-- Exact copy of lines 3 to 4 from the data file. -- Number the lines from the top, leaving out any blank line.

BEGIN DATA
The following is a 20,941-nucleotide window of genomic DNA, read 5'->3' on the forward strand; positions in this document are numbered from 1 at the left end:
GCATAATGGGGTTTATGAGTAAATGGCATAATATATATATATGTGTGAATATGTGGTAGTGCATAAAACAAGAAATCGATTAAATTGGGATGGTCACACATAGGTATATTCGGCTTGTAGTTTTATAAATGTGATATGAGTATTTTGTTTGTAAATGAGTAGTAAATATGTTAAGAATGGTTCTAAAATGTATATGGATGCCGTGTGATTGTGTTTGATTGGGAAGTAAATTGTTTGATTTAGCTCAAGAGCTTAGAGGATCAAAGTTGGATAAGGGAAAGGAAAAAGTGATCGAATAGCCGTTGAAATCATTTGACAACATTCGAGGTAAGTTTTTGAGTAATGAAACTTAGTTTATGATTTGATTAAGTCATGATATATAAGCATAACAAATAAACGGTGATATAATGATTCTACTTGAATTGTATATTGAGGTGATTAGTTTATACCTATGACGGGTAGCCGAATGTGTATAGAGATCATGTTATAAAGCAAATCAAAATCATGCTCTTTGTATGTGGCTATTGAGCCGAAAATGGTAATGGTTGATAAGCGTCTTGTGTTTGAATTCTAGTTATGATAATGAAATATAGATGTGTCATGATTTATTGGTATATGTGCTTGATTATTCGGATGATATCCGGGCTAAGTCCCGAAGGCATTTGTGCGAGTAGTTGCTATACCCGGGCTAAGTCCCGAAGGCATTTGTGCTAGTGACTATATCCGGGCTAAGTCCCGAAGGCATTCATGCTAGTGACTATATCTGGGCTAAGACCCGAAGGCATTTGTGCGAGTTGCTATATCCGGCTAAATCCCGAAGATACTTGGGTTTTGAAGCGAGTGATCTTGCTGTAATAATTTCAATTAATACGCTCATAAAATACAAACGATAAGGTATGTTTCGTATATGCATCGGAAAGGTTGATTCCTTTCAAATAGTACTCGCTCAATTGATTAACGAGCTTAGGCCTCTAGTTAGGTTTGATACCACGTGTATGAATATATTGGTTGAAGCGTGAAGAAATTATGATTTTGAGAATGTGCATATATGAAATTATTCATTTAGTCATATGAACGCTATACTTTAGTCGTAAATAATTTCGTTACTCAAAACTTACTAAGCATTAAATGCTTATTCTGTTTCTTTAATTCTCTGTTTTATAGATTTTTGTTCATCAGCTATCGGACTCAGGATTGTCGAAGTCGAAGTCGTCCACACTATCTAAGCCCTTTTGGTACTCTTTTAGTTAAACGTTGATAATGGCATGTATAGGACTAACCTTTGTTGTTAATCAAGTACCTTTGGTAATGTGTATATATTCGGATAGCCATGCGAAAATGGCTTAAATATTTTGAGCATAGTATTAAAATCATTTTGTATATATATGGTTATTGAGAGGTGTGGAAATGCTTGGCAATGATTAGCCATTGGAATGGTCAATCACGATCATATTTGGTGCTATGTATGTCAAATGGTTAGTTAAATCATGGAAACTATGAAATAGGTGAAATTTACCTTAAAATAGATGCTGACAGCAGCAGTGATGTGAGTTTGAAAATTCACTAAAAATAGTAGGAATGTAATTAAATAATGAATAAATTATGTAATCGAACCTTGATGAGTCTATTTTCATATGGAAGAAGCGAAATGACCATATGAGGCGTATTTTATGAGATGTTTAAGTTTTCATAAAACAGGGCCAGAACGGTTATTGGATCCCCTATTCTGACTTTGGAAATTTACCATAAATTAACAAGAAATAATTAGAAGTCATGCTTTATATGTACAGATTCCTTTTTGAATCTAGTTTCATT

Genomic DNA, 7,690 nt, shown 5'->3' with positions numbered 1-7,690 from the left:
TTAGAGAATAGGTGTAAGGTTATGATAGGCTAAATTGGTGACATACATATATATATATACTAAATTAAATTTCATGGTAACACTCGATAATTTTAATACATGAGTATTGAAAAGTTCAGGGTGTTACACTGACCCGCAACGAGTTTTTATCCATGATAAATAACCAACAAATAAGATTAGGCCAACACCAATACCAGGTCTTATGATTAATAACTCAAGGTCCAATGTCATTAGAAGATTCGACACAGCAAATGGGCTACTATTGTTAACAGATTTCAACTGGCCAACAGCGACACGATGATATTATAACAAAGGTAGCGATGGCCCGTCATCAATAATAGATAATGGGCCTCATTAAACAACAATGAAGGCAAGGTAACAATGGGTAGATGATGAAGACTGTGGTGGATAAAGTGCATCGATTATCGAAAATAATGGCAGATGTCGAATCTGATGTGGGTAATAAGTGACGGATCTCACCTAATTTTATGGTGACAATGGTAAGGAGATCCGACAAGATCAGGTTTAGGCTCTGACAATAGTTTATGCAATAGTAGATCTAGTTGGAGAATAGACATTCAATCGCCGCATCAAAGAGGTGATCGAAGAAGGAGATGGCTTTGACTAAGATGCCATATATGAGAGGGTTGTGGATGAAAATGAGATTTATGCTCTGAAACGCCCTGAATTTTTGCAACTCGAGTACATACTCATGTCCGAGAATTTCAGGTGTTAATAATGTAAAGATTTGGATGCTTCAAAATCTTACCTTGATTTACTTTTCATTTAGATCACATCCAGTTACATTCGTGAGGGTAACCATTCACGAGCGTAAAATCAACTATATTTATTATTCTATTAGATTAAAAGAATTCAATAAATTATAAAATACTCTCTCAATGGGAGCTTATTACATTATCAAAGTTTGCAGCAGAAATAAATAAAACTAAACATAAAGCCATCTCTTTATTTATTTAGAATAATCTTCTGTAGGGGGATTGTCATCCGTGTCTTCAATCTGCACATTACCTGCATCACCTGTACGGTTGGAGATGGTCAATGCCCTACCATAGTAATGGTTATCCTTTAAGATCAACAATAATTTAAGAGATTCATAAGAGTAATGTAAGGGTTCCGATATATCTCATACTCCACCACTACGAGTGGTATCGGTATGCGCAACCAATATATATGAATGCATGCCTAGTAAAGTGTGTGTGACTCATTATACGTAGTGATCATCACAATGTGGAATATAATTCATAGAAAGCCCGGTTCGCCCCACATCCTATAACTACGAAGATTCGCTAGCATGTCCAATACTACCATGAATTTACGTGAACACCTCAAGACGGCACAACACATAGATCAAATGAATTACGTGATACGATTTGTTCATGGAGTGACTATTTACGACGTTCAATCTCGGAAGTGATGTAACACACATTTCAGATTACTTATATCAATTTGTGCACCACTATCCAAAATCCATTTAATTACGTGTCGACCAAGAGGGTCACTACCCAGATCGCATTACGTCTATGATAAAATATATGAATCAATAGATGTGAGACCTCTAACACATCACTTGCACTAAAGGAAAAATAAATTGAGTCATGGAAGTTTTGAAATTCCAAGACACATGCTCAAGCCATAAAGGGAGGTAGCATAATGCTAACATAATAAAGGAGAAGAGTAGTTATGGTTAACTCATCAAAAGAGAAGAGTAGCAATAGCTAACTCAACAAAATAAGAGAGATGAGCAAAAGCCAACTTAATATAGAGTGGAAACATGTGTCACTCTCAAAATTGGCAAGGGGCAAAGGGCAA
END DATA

Genomic DNA, 7,690 nt, shown 5'->3' with positions numbered 1-7,690 from the left:
TTAGAGAATAGGTGTAAGGTTATGATAGGCTAAATTGGTGACATACATATATATATATACTAAATTAAATTTCATGGTAACACTCGATAATTTTAATACATGAGTATTGAAAAGTTCAGGGTGTTACACTGACCCGCAACGAGTTTTTATCCATGATAAATAACCAACAAATAAGATTAGGCCAACACCAATACCAGGTCTTATGATTAATAACTCAAGGTCCAATGTCATTAGAAGATTCGACACAGCAAATGGGCTACTATTGTTAACAGATTTCAACTGGCCAACAGCGACACGATGATATTATAACAAAGGTAGCGATGGCCCGTCATCAATAATAGATAATGGGCCTCATTAAACAACAATGAAGGCAAGGTAACAATGGGTAGATGATGAAGACTGTGGTGGATAAAGTGCATCGATTATCGAAAATAATGGCAGATGTCGAATCTGATGTGGGTAATAAGTGACGGATCTCACCTAATTTTATGGTGACAATGGTAAGGAGATCCGACAAGATCAGGTTTAGGCTCTGACAATAGTTTATGCAATAGTAGATCTAGTTGGAGAATAGACATTCAATCGCCGCATCAAAGAGGTGATCGAAGAAGGAGATGGCTTTGACTAAGATGCCATATATGAGAGGGTTGTGGATGAAAATGAGATTTATGCTCTGAAACGCCCTGAATTTTTGCAACTCGAGTACATACTCATGTCCGAGAATTTCAGGTGTTAATAATGTAAAGATTTGGATGCTTCAAAATCTTACCTTGATTTACTTTTCATTTAGATCACATCCAGTTACATTCGTGAGGGTAACCATTCACGAGCGTAAAATCAACTATATTTATTATTCTATTAGATTAAAAGAATTCAATAAATTATAAAATACTCTCTCAATGGGAGCTTATTACATTATCAAAGTTTGCAGCAGAAATAAATAAAACTAAACATAAAGCCATCTCTTTATTTATTTAGAATAATCTTCTGTAGGGGGATTGTCATCCGTGTCTTCAATCTGCACATTACCTGCATCACCTGTACGGTTGGAGATGGTCAATGCCCTACCATAGTAATGGTTATCCTTTAAGATCAACAATAATTTAAGAGATTCATAAGAGTAATGTAAGGGTTCCGATATATCTCATACTCCACCACTACGAGTGGTATCGGTATGCGCAACCAATATATATGAATGCATGCCTAGTAAAGTGTGTGTGACTCATTATACGTAGTGATCATCACAATGTGGAATATAATTCATAGAAAGCCCGGTTCGCCCCACATCCTATAACTACGAAGATTCGCTAGCATGTCCAATACTACCATGAATTTACGTGAACACCTCAAGACGGCACAACACATAGATCAAATGAATTACGTGATACGATTTGTTCATGGAGTGACTATTTACGACGTTCAATCTCGGAAGTGATGTAACACACATTTCAGATTACTTATATCAATTTGTGCACCACTATCCAAAATCCATTTAATTACGTGTCGACCAAGAGGGTCACTACCCAGATCGCATTACGTCTATGATAAAATATATGAATCAATAGATGTGAGACCTCTAACACATCACTTGCACTAAAGGAAAAATAAATTGAGTCATGGAAGTTTTGAAATTCCAAGACACATGCTCAAGCCATAAAGGGAGGTAGCATAATGCTAACATAATAAAGGAGAAGAGTAGTTATGGTTAACTCATCAAAAGAGAAGAGTAGCAATAGCTAACTCAACAAAATAAGAGAGATGAGCAAAAGCCAACTTAATATAGAGTGGAAACATGTGTCACTCTCAAAATTGGCAAGGGGCAAAGGGCAA